Category Archives: Employment

Seventh Circuit Upholds Wisconsin’s Right-to-Work Law

Contributed by Carlos Arévalo, July 21, 2017

On July 12, 2017, a three judge panel in the seventh circuit unanimously affirmed District Judge J.P. Stadtmueller’s ruling dismissing a lawsuit filed by two International Union of Operating Engineers (IUOE) locals that challenged the validity of Wisconsin’s right-to-work law. Judge Stadtmueller’s dismissal in September 2016 was based on the seventh circuit Sweeney v. Pence 2014 decision that upheld Indiana’s “nearly identical” law.

The Wisconsin law provides that “no person may require, as a condition of obtaining or continuing employment, an individual to…become or remain a member of a labor organization [or] pay any dues, fees, assessments, or other charges or expenses of any kind or amount, or provide anything of value, to a labor organization.”

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Black and white gavel

In Sweeney, the seventh circuit determined that the National Labor Relations Act did not preempt Indiana’s right–to-work law, even if it prohibited the mandatory payment of any dues or fees to unions, and it did not result in a taking in violation of the Fifth Amendment. The court reasoned that unions are “justly compensated by federal law’s grant to [unions] the right to bargain exclusively with…employer[s].”

On this appeal, the IUOE conceded that Sweeney controlled, but argued that it was wrongly decided and should be overturned. The IUOE relied on a strong dissent in Sweeney and the close en banc vote to rehear it. Writing for the panel, however, Judge Joel Flaum rejected these arguments and noted that they were not “compelling reasons” to overturn a recent decision. Judge Flaum also added that the unions failed to direct the court to any intervening development in statutory, Supreme Court, or other intermediate appellate court decision undermining Sweeney’s validity.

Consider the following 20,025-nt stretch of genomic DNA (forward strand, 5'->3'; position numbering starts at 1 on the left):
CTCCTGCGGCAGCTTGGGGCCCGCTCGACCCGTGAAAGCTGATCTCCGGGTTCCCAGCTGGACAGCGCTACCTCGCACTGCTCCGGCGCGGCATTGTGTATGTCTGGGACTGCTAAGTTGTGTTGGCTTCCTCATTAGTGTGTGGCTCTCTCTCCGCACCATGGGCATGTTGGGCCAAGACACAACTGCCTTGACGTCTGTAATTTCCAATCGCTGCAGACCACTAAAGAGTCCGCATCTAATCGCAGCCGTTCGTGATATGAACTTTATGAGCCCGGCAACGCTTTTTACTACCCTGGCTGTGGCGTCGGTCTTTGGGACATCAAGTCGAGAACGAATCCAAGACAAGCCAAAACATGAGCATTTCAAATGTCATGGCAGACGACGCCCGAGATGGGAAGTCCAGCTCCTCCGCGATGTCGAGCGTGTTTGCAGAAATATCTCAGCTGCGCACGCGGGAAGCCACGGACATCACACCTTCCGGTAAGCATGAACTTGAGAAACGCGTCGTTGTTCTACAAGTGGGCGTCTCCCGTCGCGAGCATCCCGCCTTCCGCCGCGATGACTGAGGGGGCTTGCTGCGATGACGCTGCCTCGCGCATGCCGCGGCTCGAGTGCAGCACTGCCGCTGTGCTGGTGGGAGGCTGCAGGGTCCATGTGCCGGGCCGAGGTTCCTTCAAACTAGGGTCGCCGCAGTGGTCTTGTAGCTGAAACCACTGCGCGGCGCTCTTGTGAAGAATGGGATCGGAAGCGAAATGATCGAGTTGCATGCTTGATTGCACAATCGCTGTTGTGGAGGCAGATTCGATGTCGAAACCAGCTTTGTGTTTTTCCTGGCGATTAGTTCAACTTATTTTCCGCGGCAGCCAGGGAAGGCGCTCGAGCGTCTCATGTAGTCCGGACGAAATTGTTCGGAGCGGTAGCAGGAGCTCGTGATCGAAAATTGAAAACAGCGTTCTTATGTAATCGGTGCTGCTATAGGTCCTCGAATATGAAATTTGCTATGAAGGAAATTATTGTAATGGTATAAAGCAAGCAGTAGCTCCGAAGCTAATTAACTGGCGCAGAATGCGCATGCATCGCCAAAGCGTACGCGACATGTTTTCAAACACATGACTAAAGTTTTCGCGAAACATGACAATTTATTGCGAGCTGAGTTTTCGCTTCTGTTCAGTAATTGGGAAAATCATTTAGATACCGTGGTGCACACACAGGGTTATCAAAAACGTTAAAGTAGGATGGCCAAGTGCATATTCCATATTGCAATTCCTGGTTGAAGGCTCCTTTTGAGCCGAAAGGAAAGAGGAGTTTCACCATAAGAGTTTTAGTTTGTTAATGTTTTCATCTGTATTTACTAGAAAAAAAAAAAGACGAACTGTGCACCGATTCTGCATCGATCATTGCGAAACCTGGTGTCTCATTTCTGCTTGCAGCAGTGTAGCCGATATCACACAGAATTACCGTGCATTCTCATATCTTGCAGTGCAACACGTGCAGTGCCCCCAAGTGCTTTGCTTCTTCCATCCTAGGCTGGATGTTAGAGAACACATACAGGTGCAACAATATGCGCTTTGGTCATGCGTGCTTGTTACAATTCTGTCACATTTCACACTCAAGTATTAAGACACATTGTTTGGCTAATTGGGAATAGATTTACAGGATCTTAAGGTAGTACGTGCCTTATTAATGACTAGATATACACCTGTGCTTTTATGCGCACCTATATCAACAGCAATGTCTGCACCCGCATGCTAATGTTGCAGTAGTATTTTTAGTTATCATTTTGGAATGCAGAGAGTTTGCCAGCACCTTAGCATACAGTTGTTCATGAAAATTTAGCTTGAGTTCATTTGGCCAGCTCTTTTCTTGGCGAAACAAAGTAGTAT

The seventh circuit’s decision affirming the Wisconsin’s 2015 law suggests a continuing trend favoring the right-to-work movement at the judicial and legislative levels of government. In February of this year, Missouri enacted its right-to-work law becoming the 28th state with a right-to-work law on the books, closely following Kentucky’s adoption of its own law in January. Opponents in Missouri have sought a referendum seeking to repeal the law, but their efforts suffered a setback when union-led referendum summaries were ruled “unfair and insufficient.” In Kentucky, labor organizations have sued seeking to block the law.

At the federal level, Republican Congressmen Steve King of Iowa and Joe Wilson of South Carolina re-introduced the National Right to Work Act bill (an effort that went nowhere in 2015) in the hope that a Trump administration would approve such legislation. Within a month, Senator Paul Rand of Kentucky introduced similar legislation in the Senate. These bills would amend the National Labor Relations Act and Railway Labor Act to prohibit the use of union security clauses requiring union membership and payment of dues and fees.

Where all of this leads is unclear, but we can be certain of one thing for the near future – this battle will continue to be fought all across the country.

USCIS Releases New Form I-9

Contributed by Sara Zorich, July 18, 2017

On July 17, 2017, the United States Citizen and Immigration Services (USCIS) announced the release of a new version of the Form I-9, version 07/17/17 N.  This new version of the Form I-9 does not have sweeping substantive changes like the current form issued in November 2016. In fact, the changes are primarily re-naming and re-numbering.

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September 18 calendar icon

The one key thing employers must be aware of is that the issuance of the new version of the Form I-9 impacts what version an employer may use going forward. According to the USCIS press release, until September 17, 2017, employers can use either: (1) Form I-9 revised version (07/17/17 N) or (2) Form I-9 with a revision date of 11/14/16 N. On Sept. 18, 2017 employers must use the revised form with a revision date of 07/17/17N and no other versions of the form will be acceptable for newly completed Form I-9’s as of that date.

The issuance of a new form I-9 DOES NOT mean that employers must redo all previously completed Form I-9’s. As stated, this new version will be used on a going-forward-basis no later than September 18, 2017.

A copy of the new Form I-9 can be found on the USCIS website.

USCIS has also updated that Handbook for Employers (M-274) which provides guidance for completing for Form I-9. A copy of the most recent M-274 can also be found on the USCIS website.